Unemployment soars to 21% on foot of tougher Covid restrictions

Latest figures for November put the youth jobless rate at 47 per cent

The State’s jobless rate jumped to 21 per cent in November as a result of tougher restrictions to curb the spread of coronavirus.

The latest figures from the Central Statistics Office (CSO), which include those in receipt of the Pandemic Unemployment Payment (PUP), indicate that as many as half a million people (525,015) may have been out of work last month.

This was up from 20 per cent in October but seven percentage points lower than the record 28 per cent recorded in April at the height of the first lockdown.

The increase reflects the impact of Level 5 restrictions, introduced on October 22nd, which forced all non-essential retailers to close. These have since been eased back to Level 3.


The latest figures point to a youth unemployment rate of 47.3 per cent.


"The Covid-19 crisis has continued to have a significant impact on the labour market in Ireland in November," the CSO's Catalina Gonzalez said.

She said while the standard measure of unemployment was 7.5 per cent, up from 7.2 per cent in October, the Covid-adjusted measure indicates a rate as high as 21 per cent if all claimants of the PUP are included.

“The unemployment figures continue to make for grim reading and are an unfortunate but inevitable consequence of the ‘stop-go’ economy that lowering and raising restriction levels has brought us to,” Andrew Webb of Grant Thornton said.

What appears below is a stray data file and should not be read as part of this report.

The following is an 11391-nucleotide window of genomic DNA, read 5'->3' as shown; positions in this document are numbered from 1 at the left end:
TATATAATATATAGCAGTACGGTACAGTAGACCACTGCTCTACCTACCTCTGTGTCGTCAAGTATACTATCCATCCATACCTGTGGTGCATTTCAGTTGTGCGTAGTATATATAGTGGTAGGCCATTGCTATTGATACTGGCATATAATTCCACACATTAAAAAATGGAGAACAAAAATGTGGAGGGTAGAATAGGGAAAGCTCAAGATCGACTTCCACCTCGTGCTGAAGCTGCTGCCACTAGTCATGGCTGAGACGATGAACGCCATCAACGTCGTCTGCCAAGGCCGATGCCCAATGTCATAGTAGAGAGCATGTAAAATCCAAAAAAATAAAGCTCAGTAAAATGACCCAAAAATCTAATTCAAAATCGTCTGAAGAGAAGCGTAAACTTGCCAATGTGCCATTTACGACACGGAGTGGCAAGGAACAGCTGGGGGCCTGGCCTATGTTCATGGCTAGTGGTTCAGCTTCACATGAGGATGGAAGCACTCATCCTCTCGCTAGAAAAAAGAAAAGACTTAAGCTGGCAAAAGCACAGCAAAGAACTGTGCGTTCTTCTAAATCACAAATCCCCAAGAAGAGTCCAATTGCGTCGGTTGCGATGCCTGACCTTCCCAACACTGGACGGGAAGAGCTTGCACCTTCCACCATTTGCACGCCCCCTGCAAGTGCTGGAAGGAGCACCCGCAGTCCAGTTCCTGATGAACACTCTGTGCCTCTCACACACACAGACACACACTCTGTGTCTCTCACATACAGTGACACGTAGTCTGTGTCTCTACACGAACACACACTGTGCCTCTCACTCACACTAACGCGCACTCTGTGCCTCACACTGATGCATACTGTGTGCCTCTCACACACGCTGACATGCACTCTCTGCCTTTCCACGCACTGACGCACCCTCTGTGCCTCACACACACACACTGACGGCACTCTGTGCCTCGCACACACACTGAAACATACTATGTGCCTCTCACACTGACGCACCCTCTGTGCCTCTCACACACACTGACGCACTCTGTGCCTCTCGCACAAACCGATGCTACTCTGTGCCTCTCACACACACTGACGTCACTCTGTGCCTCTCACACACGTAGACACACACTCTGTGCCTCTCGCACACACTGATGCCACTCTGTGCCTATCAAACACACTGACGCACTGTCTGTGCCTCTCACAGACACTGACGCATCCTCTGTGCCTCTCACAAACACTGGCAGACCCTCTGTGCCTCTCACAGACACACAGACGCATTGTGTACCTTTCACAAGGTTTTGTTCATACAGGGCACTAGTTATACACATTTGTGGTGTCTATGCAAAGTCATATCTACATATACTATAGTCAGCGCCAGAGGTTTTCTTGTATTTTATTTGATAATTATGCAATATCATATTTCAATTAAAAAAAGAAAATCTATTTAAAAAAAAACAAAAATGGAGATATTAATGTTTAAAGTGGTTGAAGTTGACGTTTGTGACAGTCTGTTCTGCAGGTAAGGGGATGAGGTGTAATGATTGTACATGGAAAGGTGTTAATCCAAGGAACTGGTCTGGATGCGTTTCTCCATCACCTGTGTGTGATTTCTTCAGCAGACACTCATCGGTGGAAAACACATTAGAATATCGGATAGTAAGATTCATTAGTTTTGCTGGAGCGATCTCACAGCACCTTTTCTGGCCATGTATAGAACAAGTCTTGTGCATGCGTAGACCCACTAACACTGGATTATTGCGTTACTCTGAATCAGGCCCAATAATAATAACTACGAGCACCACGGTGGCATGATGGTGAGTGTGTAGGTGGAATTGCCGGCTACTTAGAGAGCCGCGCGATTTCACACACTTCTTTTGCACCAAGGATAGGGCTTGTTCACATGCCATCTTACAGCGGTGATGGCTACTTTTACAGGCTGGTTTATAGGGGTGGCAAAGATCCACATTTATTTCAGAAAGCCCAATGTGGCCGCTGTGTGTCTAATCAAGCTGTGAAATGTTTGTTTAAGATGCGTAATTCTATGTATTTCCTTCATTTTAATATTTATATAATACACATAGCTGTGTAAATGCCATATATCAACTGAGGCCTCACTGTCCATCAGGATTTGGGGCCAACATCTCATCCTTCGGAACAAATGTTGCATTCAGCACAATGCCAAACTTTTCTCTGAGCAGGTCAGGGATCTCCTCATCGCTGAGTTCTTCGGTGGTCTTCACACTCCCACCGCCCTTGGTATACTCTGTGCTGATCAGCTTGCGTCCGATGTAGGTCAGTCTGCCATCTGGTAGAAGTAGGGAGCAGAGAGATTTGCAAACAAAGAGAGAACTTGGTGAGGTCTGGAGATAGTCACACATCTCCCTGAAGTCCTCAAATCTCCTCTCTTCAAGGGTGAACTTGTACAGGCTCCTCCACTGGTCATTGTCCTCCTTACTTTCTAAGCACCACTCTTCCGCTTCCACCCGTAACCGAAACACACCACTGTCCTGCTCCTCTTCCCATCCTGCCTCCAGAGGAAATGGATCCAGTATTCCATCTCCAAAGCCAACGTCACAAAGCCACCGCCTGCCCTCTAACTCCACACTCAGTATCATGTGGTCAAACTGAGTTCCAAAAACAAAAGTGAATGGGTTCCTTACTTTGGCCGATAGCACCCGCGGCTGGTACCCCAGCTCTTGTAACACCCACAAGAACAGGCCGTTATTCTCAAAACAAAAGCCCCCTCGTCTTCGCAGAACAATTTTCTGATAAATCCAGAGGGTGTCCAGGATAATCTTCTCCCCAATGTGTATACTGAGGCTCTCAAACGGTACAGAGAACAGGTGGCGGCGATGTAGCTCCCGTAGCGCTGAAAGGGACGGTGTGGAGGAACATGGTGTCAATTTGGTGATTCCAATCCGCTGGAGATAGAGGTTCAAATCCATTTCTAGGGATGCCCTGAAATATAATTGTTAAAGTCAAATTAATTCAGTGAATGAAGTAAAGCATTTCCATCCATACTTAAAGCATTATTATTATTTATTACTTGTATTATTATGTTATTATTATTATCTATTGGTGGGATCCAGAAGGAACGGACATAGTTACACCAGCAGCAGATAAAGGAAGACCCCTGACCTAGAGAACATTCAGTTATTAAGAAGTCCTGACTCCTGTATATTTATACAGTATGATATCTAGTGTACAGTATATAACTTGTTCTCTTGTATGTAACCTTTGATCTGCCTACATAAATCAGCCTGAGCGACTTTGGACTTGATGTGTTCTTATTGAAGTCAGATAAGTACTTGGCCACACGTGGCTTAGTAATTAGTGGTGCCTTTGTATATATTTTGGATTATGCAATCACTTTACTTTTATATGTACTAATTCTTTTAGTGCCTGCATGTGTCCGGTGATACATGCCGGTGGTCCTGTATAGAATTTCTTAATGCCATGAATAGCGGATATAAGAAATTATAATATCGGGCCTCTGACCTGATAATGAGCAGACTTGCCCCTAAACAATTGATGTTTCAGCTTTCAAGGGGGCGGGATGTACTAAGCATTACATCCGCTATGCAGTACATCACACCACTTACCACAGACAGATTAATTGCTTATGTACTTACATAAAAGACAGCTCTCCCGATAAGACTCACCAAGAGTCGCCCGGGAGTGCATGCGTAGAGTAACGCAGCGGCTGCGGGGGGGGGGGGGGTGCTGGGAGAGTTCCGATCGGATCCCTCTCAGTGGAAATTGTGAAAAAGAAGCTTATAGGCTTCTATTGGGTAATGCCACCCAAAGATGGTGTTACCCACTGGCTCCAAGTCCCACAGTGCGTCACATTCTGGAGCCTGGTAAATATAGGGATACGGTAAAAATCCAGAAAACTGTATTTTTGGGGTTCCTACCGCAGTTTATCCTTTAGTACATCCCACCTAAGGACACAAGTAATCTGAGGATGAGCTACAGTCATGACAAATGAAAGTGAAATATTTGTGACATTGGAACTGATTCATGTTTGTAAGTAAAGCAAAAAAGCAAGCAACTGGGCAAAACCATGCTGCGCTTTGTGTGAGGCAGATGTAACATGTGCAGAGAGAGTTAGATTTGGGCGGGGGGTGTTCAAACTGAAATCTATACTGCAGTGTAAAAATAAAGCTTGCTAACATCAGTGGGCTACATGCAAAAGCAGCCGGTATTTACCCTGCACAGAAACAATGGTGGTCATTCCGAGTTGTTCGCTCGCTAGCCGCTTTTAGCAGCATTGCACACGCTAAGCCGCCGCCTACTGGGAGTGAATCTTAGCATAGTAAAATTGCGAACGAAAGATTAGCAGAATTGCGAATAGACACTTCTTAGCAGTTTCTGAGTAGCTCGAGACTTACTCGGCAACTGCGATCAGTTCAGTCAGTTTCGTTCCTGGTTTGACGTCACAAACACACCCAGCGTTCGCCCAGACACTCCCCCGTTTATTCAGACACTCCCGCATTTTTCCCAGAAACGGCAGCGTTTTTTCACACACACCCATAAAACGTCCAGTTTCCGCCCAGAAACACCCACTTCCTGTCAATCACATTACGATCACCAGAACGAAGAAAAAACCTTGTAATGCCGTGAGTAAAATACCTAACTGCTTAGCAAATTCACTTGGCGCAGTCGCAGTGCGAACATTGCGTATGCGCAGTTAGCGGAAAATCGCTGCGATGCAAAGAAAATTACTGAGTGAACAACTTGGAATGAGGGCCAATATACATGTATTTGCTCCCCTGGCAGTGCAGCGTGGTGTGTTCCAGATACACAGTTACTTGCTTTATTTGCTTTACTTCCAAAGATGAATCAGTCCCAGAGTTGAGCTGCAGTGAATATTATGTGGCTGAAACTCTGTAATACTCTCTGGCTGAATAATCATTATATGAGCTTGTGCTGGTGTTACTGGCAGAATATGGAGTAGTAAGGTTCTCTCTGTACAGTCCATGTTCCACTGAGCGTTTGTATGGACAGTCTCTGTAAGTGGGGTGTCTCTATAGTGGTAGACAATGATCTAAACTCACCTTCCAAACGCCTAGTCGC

“ As the end of the year approaches, hope is emerging via news of vaccine approvals which, if implemented swiftly and effectively, could see a return to normality early in the new year,” he said.

“While news of a vaccine brings hope on the Covid front, the lack of a deal between the EU and UK raises increasing despair at the prospect of a particularly difficult adjustment to trading conditions at the start of the year. How these two issues play out over the coming months will determine where the economy goes next,” Mr Webb said.

The euro area seasonally-adjusted unemployment rate was 8.4 per cent in October, down from 8.5 per cent in September.

But this was under the standard measure of unemployment and compares to the Republic’s 7.5 per cent.

Jack Kennedy from recruitment website Indeed said the figures were not unexpected given recent lockdown measures, but were worrying nonetheless.

“Return to level three restrictions this month may not provide much immediate relief to help the unemployment rate, particularly if followed by another lockdown in January,” he said.

“ November was an incredibly tough month for many of those who rely on picking up seasonal work. With many retail groups in distress, it may mean a longer recovery for this sector,” he said.

Eoin Burke-Kennedy

Eoin Burke-Kennedy

Eoin Burke-Kennedy is Economics Correspondent of The Irish Times